Conservation Biology

Conservation Biology has as its central tenet the protection of the world’s biodiversity. Biodiversity, the sum total of all living things, represents the immense variation and richness found in the natural world. Conservation Biology Major offered

Coordinator: Associate Professor Barthelmess (Biology)

Information on this multidisciplinary major can be found by linking directly to it from the Majors and Programs page at

Biodiversity is the sum total of all living organisms on earth. Conservation Biology is the discipline that deals with the protection of the world’s biodiversity. Biodiversity conservation requires an understanding of not only organisms and their interactions with environments (ecology), but also of how biodiversity changes through time (genetics and evolution), how people value biodiversity (philosophy and ethics), how modern economic systems influence the lifestyle and conservation choices people are willing to make (economics, sociology), and how globalization impacts the distribution of organisms through space and time as well as the transfer of knowledge, values, and cultures and how this transfer influences biodiversity (global studies).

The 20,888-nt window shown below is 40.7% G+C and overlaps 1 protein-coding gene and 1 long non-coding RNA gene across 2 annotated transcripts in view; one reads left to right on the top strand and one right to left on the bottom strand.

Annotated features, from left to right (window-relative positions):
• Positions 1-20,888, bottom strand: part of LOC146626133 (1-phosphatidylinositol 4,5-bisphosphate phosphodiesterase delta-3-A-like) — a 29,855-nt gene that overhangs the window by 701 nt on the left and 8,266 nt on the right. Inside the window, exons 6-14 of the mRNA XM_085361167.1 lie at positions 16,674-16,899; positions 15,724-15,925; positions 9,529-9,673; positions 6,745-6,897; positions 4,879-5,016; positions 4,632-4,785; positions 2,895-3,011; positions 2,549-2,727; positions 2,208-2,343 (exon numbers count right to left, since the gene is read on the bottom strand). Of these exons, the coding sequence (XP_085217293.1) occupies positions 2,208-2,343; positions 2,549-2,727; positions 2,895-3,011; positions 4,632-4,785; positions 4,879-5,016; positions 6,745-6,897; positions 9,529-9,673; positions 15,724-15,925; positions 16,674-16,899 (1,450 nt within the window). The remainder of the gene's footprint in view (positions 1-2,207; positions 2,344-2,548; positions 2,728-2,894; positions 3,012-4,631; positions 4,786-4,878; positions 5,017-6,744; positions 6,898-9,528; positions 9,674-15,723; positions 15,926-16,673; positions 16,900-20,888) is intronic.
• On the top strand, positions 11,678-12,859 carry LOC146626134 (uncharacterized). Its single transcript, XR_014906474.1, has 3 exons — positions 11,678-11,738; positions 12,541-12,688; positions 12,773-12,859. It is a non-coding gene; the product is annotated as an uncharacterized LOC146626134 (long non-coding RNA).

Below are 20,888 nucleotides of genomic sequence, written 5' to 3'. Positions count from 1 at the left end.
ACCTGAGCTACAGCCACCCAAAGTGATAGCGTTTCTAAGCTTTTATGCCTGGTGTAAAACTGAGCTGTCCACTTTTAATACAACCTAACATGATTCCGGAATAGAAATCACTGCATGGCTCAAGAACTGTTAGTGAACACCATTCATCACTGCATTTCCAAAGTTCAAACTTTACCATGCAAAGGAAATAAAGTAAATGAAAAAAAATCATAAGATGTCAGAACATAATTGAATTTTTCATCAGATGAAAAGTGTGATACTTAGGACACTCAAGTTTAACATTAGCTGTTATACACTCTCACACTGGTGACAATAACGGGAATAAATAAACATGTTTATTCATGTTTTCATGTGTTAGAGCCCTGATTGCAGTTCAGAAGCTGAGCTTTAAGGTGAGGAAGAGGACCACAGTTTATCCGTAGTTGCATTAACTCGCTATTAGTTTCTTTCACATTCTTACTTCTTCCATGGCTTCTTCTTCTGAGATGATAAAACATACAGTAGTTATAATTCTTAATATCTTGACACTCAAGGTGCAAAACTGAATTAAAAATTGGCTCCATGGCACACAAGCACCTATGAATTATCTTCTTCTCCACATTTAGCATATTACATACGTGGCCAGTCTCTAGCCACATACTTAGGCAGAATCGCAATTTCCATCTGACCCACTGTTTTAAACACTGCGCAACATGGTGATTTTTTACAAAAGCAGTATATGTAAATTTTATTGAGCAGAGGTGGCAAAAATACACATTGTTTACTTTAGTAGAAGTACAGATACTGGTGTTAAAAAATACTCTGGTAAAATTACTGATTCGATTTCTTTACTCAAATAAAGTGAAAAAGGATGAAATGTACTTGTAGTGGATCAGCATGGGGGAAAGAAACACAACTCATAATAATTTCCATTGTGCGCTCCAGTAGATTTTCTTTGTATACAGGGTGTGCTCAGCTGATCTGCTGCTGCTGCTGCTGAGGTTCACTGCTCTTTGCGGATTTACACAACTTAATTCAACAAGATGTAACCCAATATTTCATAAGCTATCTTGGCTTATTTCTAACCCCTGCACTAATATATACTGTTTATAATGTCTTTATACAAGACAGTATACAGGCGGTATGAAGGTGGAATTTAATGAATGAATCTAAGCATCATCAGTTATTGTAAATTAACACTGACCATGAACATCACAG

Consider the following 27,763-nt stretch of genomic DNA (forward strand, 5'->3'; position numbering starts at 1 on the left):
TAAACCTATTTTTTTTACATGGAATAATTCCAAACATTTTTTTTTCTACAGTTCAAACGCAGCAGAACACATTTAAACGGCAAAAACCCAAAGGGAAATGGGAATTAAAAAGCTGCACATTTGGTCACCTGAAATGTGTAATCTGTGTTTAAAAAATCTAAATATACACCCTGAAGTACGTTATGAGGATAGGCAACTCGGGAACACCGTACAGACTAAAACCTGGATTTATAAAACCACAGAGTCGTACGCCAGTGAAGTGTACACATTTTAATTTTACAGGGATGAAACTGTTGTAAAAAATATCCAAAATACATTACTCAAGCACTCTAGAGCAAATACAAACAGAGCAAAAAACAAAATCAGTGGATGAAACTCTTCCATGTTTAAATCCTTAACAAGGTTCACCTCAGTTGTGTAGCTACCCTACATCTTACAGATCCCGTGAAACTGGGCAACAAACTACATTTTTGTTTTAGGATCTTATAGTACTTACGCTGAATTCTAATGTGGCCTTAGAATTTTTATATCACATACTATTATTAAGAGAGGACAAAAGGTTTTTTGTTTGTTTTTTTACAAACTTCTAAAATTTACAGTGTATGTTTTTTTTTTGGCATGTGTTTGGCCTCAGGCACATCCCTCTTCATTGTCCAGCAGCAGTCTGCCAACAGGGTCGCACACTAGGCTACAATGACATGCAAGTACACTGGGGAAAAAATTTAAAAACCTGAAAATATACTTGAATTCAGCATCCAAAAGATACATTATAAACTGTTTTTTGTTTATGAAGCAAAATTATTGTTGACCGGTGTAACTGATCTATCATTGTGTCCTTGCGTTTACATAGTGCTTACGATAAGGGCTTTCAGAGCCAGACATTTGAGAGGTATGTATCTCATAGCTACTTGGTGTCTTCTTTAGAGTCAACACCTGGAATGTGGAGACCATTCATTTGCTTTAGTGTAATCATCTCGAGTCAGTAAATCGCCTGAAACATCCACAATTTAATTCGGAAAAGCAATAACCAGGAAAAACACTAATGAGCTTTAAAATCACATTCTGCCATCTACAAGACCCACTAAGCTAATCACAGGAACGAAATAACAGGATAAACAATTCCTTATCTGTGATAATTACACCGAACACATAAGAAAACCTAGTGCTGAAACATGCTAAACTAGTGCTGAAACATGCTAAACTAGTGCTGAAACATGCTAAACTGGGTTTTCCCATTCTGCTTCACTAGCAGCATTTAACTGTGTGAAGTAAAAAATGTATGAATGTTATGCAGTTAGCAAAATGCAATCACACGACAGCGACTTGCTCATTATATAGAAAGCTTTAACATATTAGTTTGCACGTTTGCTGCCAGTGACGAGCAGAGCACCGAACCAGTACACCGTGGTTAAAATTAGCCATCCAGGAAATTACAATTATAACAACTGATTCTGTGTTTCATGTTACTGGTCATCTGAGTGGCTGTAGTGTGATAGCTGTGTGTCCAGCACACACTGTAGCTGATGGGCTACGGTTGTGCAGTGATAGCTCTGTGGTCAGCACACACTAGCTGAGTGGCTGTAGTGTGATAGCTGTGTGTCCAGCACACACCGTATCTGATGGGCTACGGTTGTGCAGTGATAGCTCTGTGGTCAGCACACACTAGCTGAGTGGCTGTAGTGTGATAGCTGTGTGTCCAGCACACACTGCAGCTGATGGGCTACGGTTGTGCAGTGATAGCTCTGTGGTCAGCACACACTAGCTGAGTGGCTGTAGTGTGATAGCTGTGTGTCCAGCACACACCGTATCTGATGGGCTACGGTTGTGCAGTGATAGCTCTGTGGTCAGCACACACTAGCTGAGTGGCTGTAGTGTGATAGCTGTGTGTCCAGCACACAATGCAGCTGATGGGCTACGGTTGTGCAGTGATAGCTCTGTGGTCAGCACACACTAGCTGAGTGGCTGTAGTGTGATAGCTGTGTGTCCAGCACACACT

Although the biology department coordinates the Conservation Biology major, faculty from departments across the University collaborate in offering courses for this major. The Conservation Biology major is designed for students who are interested in learning the tools and skills used to describe, understand, and protect biological diversity on our planet. This major is suitable for any undergraduate student including those who wish to teach, attend graduate school, or join the conservation workforce upon graduation.

Faculty participating in the major are committed to teaching in a liberal arts environment and at the same time maintain active research programs focused on biodiversity conservation. Students pursuing this major will have the opportunity to participate in these research endeavors.